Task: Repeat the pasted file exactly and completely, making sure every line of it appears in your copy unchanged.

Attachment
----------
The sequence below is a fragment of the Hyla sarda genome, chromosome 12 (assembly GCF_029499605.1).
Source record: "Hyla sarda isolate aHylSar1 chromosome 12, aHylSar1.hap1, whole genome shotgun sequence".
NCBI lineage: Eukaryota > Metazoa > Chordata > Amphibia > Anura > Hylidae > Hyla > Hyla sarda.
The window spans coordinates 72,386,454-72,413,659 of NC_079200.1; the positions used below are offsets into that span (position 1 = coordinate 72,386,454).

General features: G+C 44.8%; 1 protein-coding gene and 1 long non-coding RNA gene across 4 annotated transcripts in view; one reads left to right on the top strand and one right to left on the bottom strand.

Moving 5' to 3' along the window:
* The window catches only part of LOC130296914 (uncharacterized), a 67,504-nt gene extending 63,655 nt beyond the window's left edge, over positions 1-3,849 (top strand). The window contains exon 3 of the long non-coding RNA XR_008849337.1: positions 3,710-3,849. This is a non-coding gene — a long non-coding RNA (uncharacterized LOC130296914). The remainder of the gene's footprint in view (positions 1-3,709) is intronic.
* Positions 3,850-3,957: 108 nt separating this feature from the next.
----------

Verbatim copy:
The sequence below is a fragment of the Hyla sarda genome, chromosome 12 (assembly GCF_029499605.1).
Source record: "Hyla sarda isolate aHylSar1 chromosome 12, aHylSar1.hap1, whole genome shotgun sequence".
NCBI lineage: Eukaryota > Metazoa > Chordata > Amphibia > Anura > Hylidae > Hyla > Hyla sarda.
The window spans coordinates 72,386,454-72,413,659 of NC_079200.1; the positions used below are offsets into that span (position 1 = coordinate 72,386,454).

General features: G+C 44.8%; 1 protein-coding gene and 1 long non-coding RNA gene across 4 annotated transcripts in view; one reads left to right on the top strand and one right to left on the bottom strand.

Moving 5' to 3' along the window:
* The window catches only part of LOC130296914 (uncharacterized), a 67,504-nt gene extending 63,655 nt beyond the window's left edge, over positions 1-3,849 (top strand). The window contains exon 3 of the long non-coding RNA XR_008849337.1: positions 3,710-3,849. This is a non-coding gene — a long non-coding RNA (uncharacterized LOC130296914). The remainder of the gene's footprint in view (positions 1-3,709) is intronic.
* Positions 3,850-3,957: 108 nt separating this feature from the next.